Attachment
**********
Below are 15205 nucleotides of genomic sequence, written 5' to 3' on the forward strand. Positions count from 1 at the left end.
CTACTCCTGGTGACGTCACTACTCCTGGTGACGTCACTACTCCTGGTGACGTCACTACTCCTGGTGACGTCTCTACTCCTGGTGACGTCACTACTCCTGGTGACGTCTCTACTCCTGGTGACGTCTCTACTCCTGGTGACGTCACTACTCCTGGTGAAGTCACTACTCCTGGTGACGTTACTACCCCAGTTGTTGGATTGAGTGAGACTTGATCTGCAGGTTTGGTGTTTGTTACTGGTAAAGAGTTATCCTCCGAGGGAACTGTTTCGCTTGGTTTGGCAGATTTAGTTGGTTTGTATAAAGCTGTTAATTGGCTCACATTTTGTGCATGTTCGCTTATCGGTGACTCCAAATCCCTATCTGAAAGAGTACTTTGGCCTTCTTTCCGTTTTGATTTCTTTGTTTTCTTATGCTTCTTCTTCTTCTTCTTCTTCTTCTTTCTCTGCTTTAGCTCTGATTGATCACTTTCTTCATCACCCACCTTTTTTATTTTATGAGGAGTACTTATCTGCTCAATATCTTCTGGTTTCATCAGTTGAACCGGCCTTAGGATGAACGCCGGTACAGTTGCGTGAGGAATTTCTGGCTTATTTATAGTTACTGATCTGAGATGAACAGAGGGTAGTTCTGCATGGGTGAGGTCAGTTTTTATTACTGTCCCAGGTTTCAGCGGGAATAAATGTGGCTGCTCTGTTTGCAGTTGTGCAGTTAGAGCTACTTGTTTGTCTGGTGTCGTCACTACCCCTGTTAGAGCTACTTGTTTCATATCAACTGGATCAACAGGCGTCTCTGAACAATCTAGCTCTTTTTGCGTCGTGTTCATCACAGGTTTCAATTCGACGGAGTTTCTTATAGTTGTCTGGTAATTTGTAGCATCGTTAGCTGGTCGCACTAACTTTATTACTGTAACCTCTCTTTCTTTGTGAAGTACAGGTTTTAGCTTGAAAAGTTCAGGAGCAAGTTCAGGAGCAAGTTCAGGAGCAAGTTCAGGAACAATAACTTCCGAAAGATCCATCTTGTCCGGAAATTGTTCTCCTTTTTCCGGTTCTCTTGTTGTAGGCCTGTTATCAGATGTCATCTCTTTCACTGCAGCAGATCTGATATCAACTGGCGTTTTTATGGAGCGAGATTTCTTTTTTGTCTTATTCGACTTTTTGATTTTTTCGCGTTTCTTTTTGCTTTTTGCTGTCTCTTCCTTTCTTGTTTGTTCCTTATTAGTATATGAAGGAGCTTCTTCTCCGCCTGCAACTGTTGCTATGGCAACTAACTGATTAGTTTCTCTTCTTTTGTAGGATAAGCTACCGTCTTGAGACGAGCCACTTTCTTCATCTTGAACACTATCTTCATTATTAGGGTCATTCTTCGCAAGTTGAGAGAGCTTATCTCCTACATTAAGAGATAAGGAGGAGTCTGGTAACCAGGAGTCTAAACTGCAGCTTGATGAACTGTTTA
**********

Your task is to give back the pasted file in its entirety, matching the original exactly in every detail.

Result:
Below are 15205 nucleotides of genomic sequence, written 5' to 3' on the forward strand. Positions count from 1 at the left end.
CTACTCCTGGTGACGTCACTACTCCTGGTGACGTCACTACTCCTGGTGACGTCACTACTCCTGGTGACGTCTCTACTCCTGGTGACGTCACTACTCCTGGTGACGTCTCTACTCCTGGTGACGTCTCTACTCCTGGTGACGTCACTACTCCTGGTGAAGTCACTACTCCTGGTGACGTTACTACCCCAGTTGTTGGATTGAGTGAGACTTGATCTGCAGGTTTGGTGTTTGTTACTGGTAAAGAGTTATCCTCCGAGGGAACTGTTTCGCTTGGTTTGGCAGATTTAGTTGGTTTGTATAAAGCTGTTAATTGGCTCACATTTTGTGCATGTTCGCTTATCGGTGACTCCAAATCCCTATCTGAAAGAGTACTTTGGCCTTCTTTCCGTTTTGATTTCTTTGTTTTCTTATGCTTCTTCTTCTTCTTCTTCTTCTTCTTTCTCTGCTTTAGCTCTGATTGATCACTTTCTTCATCACCCACCTTTTTTATTTTATGAGGAGTACTTATCTGCTCAATATCTTCTGGTTTCATCAGTTGAACCGGCCTTAGGATGAACGCCGGTACAGTTGCGTGAGGAATTTCTGGCTTATTTATAGTTACTGATCTGAGATGAACAGAGGGTAGTTCTGCATGGGTGAGGTCAGTTTTTATTACTGTCCCAGGTTTCAGCGGGAATAAATGTGGCTGCTCTGTTTGCAGTTGTGCAGTTAGAGCTACTTGTTTGTCTGGTGTCGTCACTACCCCTGTTAGAGCTACTTGTTTCATATCAACTGGATCAACAGGCGTCTCTGAACAATCTAGCTCTTTTTGCGTCGTGTTCATCACAGGTTTCAATTCGACGGAGTTTCTTATAGTTGTCTGGTAATTTGTAGCATCGTTAGCTGGTCGCACTAACTTTATTACTGTAACCTCTCTTTCTTTGTGAAGTACAGGTTTTAGCTTGAAAAGTTCAGGAGCAAGTTCAGGAGCAAGTTCAGGAGCAAGTTCAGGAACAATAACTTCCGAAAGATCCATCTTGTCCGGAAATTGTTCTCCTTTTTCCGGTTCTCTTGTTGTAGGCCTGTTATCAGATGTCATCTCTTTCACTGCAGCAGATCTGATATCAACTGGCGTTTTTATGGAGCGAGATTTCTTTTTTGTCTTATTCGACTTTTTGATTTTTTCGCGTTTCTTTTTGCTTTTTGCTGTCTCTTCCTTTCTTGTTTGTTCCTTATTAGTATATGAAGGAGCTTCTTCTCCGCCTGCAACTGTTGCTATGGCAACTAACTGATTAGTTTCTCTTCTTTTGTAGGATAAGCTACCGTCTTGAGACGAGCCACTTTCTTCATCTTGAACACTATCTTCATTATTAGGGTCATTCTTCGCAAGTTGAGAGAGCTTATCTCCTACATTAAGAGATAAGGAGGAGTCTGGTAACCAGGAGTCTAAACTGCAGCTTGATGAACTGTTTA